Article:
Agents and editors receive countless submissions on a daily basis and need to make hard decisions about whether or not to move forward with a manuscript. While you may have an amazing concept, sometimes the revisions necessary to ready a story for pitching are too deep and extensive. There are three big mistakes writers make: info dumping, telling, and including extraneous information. Although these can be found throughout an entire piece, each are fixable errors if you know what to look for.
What is an info dump? According to Wiktionary, an info dump is:
- (chiefly computing) A large volume of data supplied at the same time.
- A long paragraph or series of paragraphs in a work of fiction that reveals often tedious or dull expository information through the voice of the narrator.
In fact, you can think of this as a form of long-winded telling. This type of exposition generally rambles on and on about something that happened in the past—some of which may be important information—but it isn’t presented in a fluid way. So, how can you ensure that you aren’t including an info dump in your story?
Often times, writers begin their stories with info dumps, which tends to mean that they aren’t beginning in the right place. If there is backstory necessary to the plot, then it should be included. You may have begun too far into the story, so there’s little way to add the information necessary without putting it all in one place. If this is the case, rethink where your action begins. Maybe all that is needed is to begin a little earlier in the character’s life.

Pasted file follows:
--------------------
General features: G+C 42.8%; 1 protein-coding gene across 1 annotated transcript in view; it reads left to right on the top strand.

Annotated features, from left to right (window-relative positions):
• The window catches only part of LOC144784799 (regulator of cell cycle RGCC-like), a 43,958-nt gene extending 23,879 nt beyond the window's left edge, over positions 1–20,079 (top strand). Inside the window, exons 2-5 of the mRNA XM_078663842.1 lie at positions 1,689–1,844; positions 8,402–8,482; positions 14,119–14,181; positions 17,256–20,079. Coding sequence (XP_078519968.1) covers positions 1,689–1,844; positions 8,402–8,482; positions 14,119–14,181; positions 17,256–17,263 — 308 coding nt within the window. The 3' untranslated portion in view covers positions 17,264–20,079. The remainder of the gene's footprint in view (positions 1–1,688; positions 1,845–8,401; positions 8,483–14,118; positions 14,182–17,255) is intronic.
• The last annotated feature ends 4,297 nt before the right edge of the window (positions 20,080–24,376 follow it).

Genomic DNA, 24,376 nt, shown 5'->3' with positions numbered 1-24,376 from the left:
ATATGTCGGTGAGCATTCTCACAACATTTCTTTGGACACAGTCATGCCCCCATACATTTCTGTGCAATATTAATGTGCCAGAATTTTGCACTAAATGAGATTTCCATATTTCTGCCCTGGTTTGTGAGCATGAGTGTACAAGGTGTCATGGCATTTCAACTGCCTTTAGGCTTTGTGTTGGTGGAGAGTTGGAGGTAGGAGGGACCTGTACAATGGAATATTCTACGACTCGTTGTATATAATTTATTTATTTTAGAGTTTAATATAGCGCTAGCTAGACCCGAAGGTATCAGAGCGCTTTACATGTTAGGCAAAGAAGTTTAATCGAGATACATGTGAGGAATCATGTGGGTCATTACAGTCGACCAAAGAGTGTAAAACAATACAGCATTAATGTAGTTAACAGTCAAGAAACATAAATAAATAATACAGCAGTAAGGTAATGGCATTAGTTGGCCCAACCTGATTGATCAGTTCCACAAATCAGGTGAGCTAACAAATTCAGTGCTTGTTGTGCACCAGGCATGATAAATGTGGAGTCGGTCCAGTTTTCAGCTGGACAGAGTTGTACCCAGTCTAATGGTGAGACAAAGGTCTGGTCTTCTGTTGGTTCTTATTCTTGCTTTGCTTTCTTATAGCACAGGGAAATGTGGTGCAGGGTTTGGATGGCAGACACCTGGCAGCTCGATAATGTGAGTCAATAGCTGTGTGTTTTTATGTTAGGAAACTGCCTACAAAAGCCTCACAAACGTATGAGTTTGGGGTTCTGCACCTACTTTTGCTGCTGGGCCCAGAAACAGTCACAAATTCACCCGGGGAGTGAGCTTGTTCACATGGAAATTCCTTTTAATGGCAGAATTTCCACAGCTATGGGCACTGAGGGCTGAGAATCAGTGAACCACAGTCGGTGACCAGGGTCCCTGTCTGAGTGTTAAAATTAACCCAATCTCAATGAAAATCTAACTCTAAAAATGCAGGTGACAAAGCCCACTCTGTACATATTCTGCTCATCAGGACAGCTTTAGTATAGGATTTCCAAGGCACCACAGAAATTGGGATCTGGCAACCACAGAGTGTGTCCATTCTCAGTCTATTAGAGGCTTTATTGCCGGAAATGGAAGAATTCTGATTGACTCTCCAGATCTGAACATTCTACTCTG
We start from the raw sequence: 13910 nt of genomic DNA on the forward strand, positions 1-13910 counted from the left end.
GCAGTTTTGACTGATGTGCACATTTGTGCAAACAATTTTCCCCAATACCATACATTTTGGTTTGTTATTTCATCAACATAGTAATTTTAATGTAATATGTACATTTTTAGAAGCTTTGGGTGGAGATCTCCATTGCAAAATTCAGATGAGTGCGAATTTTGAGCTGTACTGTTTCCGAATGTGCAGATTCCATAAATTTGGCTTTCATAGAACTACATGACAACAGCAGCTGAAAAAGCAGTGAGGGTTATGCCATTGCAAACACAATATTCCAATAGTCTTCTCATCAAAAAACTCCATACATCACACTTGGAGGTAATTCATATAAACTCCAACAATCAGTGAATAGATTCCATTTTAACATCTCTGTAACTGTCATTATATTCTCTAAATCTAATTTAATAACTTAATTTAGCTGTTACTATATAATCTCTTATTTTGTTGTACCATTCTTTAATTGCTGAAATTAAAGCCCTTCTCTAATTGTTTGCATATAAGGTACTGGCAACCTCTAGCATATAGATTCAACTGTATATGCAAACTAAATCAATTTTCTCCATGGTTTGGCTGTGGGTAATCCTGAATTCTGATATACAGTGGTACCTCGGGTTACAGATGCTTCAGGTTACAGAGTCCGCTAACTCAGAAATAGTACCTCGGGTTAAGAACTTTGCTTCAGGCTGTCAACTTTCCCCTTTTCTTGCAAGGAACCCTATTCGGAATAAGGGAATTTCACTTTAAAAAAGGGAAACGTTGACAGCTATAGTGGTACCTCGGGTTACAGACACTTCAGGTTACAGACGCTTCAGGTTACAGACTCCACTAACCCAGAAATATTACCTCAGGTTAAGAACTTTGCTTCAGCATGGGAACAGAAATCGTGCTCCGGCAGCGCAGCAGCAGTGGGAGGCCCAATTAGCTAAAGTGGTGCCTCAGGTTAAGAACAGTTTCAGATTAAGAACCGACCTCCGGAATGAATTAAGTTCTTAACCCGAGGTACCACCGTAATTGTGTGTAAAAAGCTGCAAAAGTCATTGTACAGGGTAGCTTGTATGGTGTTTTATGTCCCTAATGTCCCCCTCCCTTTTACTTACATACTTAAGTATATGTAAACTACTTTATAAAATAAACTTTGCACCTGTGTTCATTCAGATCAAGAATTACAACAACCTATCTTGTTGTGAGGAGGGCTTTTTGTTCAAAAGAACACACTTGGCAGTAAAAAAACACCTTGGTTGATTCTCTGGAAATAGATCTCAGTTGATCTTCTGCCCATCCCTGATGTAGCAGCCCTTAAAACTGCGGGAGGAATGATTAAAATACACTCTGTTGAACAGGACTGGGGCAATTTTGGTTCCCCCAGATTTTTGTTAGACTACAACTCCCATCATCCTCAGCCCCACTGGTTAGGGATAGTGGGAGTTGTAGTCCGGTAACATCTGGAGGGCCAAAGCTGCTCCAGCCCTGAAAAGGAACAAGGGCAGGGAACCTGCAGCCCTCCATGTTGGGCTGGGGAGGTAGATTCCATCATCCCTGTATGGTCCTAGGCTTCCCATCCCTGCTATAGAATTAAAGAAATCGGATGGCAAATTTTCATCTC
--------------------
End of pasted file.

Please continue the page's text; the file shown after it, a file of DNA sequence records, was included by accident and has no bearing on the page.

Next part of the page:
This is a popular phrase, but what does it mean? Telling is passive writing. It not only tends to overuse adverbs, but can also be wordy and sound more like a laundry list of information. The author supplies the information, but doesn’t truly allow the reader to feel emotions, this pushes the reader away rather than drawing them into the action. Showing is active. It allows the reader to visualize what is happening and evokes emotion, bringing about an emotional response. And that’s what writing is all about–having the reader care about your characters and think about the story well after they finish reading.
Your reader is on a need to know basis. If what you are writing has nothing to do with the current situation a character is in, don’t include it. If the information retells something from earlier, don’t include it. Any background about a person or place should be sprinkled throughout the story, not written as a large chunk.
During the revision process, these three characteristics of sophomoric writing should be on your checklist. Begin by asking yourself whether or not a scene or chapter is necessary to the story. If you cut it, will the action still move forward? Make sure ALL of your words have purpose. Also, look for the areas where there is are multiple sentences or paragraphs full of telling. No one wants to read a laundry list of physical attributes or information that doesn’t connect to anything. So before you submit what you’ve worked so hard on, decide what information is necessary, then either cut or rewrite to ensure that your reader truly enjoys the amazing story you’ve written.